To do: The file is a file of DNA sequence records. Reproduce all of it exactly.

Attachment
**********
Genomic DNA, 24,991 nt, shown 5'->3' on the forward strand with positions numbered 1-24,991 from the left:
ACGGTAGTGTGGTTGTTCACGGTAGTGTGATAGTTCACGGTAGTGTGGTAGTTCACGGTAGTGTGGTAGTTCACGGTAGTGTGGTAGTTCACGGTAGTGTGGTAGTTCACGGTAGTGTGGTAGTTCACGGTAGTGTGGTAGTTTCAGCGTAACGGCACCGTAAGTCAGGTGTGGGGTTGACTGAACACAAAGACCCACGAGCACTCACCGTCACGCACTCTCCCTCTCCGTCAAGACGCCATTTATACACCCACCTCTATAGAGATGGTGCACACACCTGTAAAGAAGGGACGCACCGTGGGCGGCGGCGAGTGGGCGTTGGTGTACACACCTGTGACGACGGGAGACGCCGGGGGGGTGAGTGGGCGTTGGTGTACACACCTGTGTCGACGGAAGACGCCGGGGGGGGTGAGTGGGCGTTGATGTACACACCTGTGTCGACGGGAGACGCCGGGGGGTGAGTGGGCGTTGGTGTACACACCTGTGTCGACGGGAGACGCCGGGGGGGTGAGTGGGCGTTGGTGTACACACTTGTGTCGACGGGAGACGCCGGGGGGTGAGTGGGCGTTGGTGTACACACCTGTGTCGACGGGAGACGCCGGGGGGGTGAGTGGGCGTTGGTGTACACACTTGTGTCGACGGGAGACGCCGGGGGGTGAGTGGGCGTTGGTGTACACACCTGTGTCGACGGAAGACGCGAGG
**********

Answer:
Genomic DNA, 24,991 nt, shown 5'->3' on the forward strand with positions numbered 1-24,991 from the left:
ACGGTAGTGTGGTTGTTCACGGTAGTGTGATAGTTCACGGTAGTGTGGTAGTTCACGGTAGTGTGGTAGTTCACGGTAGTGTGGTAGTTCACGGTAGTGTGGTAGTTCACGGTAGTGTGGTAGTTCACGGTAGTGTGGTAGTTTCAGCGTAACGGCACCGTAAGTCAGGTGTGGGGTTGACTGAACACAAAGACCCACGAGCACTCACCGTCACGCACTCTCCCTCTCCGTCAAGACGCCATTTATACACCCACCTCTATAGAGATGGTGCACACACCTGTAAAGAAGGGACGCACCGTGGGCGGCGGCGAGTGGGCGTTGGTGTACACACCTGTGACGACGGGAGACGCCGGGGGGGTGAGTGGGCGTTGGTGTACACACCTGTGTCGACGGAAGACGCCGGGGGGGGTGAGTGGGCGTTGATGTACACACCTGTGTCGACGGGAGACGCCGGGGGGTGAGTGGGCGTTGGTGTACACACCTGTGTCGACGGGAGACGCCGGGGGGGTGAGTGGGCGTTGGTGTACACACTTGTGTCGACGGGAGACGCCGGGGGGTGAGTGGGCGTTGGTGTACACACCTGTGTCGACGGGAGACGCCGGGGGGGTGAGTGGGCGTTGGTGTACACACTTGTGTCGACGGGAGACGCCGGGGGGTGAGTGGGCGTTGGTGTACACACCTGTGTCGACGGAAGACGCGAGG